Hobbs and Shaw: A McLaren, a McGuffin, banter, and plenty of action

It’s August, the height of summer, and that means it’s time for the season’s traditional tent pole action movies. , the new spinoff starring Idris Elba, Dwayne “The Rock” Johnson, Vanessa Kirby, and Jason Statham has just reached the cinemas, and to say I’d been looking forward to catching up with the franchise’s latest is an understatement.

The Rock is Luke Hobbs, an “always gets his man” type working for the US Diplomatic Security Service. Statham plays Deckard Shaw, a former British spec-ops fellow. Both characters were introduced in previous movies as antiheroes, but after teaming up—kind of—in 2017’s , the forces of destiny (or the writers) have thrown them together in a buddy movie.

I don’t want to give too much away about the plot, but there’s a McGuffin, and Brixton—played by Idris Elba—wants it. He wants it . The problem is, the McGuffin has been injected into Vanessa Kirby’s Hattie Shaw, MI6 spy and Deckard’s sister. Obviously neither the Shaws nor Hobbses want Brixton to get his hands on the McGuffin, and the story goes from there.

It’s not groundbreaking stuff. Director David Leitch is not re-writing the rules of narrative cinema. The film is formulaic. But it’s a formula that’s proven to work in the past, and it does so again in . This is a movie with a lot of action. A . Ignore complaints that the trailer gives the movie away—in films like this the plot is merely something that keeps us moving from fight scene to set piece to fight scene to set piece. Oh, and because it’s a film, there’s the occasional bit of wholesome positivity about the importance of family or working together as a team.

Hobbs and Shaw bicker at each other throughout the movie. It’s wonderful. The Stath appears at times to reprise his Rick Ford character from , and we’ve seen the Rock crack wise in everything from to , so it’s no surprise they’re both great at it here. Kirby succeeds in holding her own; refreshingly the movie avoids the damsel in distress trope. Elba’s performance is less humorous, but that’s OK—he’s the bad guy. And there are some great supporting actors, including Eddie Marsan, Ryan Reynolds, Hellen Mirren, and Cliff Curtis.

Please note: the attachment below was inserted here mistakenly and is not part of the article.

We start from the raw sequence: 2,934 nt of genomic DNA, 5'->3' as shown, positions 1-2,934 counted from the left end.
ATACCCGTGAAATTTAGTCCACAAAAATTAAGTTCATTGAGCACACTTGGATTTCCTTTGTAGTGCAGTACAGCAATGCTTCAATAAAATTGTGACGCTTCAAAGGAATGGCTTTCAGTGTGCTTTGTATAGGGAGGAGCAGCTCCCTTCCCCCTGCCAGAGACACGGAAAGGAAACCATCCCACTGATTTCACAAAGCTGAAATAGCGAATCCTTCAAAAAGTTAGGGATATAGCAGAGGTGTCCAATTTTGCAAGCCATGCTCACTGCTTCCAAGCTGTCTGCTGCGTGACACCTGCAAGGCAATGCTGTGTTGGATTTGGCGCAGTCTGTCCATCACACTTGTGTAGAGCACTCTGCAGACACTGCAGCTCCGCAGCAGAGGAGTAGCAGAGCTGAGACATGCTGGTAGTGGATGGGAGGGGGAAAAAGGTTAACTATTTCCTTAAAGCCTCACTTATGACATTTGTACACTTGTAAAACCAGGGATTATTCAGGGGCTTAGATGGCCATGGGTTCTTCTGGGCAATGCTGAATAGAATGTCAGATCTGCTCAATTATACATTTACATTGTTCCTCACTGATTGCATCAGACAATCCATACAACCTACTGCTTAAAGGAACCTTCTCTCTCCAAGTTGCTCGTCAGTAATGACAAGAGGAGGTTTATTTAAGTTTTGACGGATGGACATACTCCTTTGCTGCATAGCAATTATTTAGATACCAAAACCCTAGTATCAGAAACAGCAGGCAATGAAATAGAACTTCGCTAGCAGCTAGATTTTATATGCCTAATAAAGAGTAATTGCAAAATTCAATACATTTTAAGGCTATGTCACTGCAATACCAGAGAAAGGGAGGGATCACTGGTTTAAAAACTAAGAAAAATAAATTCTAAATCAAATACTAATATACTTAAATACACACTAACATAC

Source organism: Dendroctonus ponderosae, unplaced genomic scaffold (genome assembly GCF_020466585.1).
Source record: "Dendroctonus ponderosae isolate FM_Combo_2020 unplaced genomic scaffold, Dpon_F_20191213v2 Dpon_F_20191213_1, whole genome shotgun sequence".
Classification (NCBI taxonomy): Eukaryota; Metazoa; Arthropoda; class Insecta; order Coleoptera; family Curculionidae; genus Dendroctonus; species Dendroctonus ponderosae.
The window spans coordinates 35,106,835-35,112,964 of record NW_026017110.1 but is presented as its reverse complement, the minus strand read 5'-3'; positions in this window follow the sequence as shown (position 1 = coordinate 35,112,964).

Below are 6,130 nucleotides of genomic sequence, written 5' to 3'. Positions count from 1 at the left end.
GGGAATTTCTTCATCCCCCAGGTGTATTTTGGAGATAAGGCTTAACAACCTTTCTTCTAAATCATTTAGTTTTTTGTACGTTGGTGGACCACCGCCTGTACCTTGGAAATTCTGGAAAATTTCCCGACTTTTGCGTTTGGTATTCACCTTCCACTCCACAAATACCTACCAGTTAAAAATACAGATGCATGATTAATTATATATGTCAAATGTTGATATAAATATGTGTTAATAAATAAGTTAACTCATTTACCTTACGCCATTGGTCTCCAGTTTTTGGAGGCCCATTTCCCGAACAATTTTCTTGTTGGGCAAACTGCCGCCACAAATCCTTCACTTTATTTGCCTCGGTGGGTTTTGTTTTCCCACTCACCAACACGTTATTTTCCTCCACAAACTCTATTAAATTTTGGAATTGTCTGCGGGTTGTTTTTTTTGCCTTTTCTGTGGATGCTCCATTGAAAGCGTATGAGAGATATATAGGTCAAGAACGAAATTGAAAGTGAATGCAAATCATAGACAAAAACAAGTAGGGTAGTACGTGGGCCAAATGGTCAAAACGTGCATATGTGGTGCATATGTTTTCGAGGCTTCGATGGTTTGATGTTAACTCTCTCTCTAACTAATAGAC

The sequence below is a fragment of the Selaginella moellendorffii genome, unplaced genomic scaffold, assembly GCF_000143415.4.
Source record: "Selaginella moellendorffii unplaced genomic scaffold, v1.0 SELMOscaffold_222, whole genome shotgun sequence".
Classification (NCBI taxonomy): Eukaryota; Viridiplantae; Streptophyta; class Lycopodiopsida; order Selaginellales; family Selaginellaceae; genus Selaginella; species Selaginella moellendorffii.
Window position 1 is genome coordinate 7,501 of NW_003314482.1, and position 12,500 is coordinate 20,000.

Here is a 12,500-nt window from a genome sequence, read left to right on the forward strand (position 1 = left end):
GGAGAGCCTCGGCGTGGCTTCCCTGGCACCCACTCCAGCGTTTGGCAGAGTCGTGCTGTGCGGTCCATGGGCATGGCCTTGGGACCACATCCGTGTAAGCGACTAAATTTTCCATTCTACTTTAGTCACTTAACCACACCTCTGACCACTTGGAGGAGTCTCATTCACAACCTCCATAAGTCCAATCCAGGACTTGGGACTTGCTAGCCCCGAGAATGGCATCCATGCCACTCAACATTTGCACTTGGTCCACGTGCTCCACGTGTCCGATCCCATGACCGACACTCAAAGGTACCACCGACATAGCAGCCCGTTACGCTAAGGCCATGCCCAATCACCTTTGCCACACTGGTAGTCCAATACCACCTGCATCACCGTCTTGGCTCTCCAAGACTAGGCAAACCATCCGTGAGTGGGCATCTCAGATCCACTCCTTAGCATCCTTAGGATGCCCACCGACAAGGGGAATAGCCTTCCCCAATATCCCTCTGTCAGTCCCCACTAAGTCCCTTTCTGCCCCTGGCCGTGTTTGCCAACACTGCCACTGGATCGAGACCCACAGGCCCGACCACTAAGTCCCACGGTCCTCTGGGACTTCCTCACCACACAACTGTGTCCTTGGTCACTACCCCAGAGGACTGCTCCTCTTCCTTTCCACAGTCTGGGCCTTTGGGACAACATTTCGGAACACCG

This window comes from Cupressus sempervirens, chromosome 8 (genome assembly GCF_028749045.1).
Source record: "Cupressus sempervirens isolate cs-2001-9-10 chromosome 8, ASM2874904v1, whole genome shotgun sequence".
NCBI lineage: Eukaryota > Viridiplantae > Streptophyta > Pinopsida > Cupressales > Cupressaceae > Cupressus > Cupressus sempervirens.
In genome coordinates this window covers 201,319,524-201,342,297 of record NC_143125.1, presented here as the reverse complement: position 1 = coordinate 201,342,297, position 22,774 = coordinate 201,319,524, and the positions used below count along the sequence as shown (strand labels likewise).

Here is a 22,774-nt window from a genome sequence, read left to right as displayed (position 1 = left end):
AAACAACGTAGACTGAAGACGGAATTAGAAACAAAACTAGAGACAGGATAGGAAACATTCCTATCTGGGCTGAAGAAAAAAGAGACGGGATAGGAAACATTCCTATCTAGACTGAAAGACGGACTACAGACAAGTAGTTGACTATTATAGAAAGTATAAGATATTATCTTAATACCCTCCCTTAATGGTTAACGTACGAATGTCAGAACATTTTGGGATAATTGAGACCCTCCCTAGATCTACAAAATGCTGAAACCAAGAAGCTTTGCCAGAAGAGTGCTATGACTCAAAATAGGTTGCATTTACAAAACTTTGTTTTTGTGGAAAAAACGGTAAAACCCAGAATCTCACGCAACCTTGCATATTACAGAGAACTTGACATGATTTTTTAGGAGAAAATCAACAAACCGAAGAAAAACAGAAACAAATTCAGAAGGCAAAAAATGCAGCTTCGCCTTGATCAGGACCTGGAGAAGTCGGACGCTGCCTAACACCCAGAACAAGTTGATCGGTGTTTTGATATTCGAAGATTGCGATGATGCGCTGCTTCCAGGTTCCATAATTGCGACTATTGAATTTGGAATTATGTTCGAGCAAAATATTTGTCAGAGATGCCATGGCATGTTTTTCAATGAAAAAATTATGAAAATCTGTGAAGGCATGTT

Are there car chases? I like car chases.

Did I mention there was a lot of action in this movie? It’s a jam, so obviously a lot of that involves car chases. Without giving anything away, let me say that many Range Rovers died to make this film. There’s also a McLaren 720S that gets a little scraped up, but that’s OK because we see that Deckard Shaw has several more where that one came from. Plus a Mini Cooper that he strongly infers he used to conduct .

Actually, we do get to see where the McLarens came from because McLaren’s Disney-meets-NASA HQ shows up, too—only it’s been relocated to a remote part of Ukraine where it’s functioning as the nerve center for Eteon, the evil organization that Hobbses and the Shaws are trying to stop.

Finally, a word of warning, and this is important: if you want to enjoy this film, . I’m serious—thinking too hard about any of it will just bring the whole edifice crashing to earth.

If you’re going to be bothered by unrealistic depictions of bionics, biotech, cars that are bigger on the inside than the outside, how hand grenades work, how jumping out of tall buildings works, the logistics involved in getting the same MH-60 helicopter from one side of the planet to the other, transforming electric motorcycles, or a chain of hot rods and customs trying to drag a helicopter back to Earth using just one pair of wheels, then you will probably not enjoy this film.

On the other hand, if you’re content to sit back for 135 minutes and just , I’m confident you’ll get your money’s worth from .

Jonathan M. Gitlin Jonathan is the automotive editor at Ars Technica, covering all things car-related. Jonathan lives and works in Washington, D.C.
Email[email protected]//Twitter@drgitlin

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